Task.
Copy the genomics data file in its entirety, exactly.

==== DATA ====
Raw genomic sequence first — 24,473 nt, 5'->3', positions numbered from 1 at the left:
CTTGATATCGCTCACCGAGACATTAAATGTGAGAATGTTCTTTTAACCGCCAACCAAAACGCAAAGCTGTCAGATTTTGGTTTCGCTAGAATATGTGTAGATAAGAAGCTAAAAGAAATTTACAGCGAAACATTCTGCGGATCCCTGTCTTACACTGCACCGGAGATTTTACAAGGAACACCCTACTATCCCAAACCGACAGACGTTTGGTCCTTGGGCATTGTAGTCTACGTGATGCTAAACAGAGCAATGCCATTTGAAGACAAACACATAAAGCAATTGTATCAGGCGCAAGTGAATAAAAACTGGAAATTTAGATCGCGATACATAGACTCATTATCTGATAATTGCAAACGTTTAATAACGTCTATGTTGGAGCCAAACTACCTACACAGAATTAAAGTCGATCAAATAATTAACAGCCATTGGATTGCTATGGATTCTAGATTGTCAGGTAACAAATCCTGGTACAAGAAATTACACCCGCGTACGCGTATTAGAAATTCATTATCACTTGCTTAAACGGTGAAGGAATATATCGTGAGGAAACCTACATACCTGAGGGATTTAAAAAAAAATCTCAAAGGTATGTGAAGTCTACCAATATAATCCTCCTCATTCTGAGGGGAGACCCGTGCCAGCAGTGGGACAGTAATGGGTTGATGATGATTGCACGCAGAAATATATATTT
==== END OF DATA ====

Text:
Raw genomic sequence first — 24,473 nt, 5'->3', positions numbered from 1 at the left:
CTTGATATCGCTCACCGAGACATTAAATGTGAGAATGTTCTTTTAACCGCCAACCAAAACGCAAAGCTGTCAGATTTTGGTTTCGCTAGAATATGTGTAGATAAGAAGCTAAAAGAAATTTACAGCGAAACATTCTGCGGATCCCTGTCTTACACTGCACCGGAGATTTTACAAGGAACACCCTACTATCCCAAACCGACAGACGTTTGGTCCTTGGGCATTGTAGTCTACGTGATGCTAAACAGAGCAATGCCATTTGAAGACAAACACATAAAGCAATTGTATCAGGCGCAAGTGAATAAAAACTGGAAATTTAGATCGCGATACATAGACTCATTATCTGATAATTGCAAACGTTTAATAACGTCTATGTTGGAGCCAAACTACCTACACAGAATTAAAGTCGATCAAATAATTAACAGCCATTGGATTGCTATGGATTCTAGATTGTCAGGTAACAAATCCTGGTACAAGAAATTACACCCGCGTACGCGTATTAGAAATTCATTATCACTTGCTTAAACGGTGAAGGAATATATCGTGAGGAAACCTACATACCTGAGGGATTTAAAAAAAAATCTCAAAGGTATGTGAAGTCTACCAATATAATCCTCCTCATTCTGAGGGGAGACCCGTGCCAGCAGTGGGACAGTAATGGGTTGATGATGATTGCACGCAGAAATATATATTT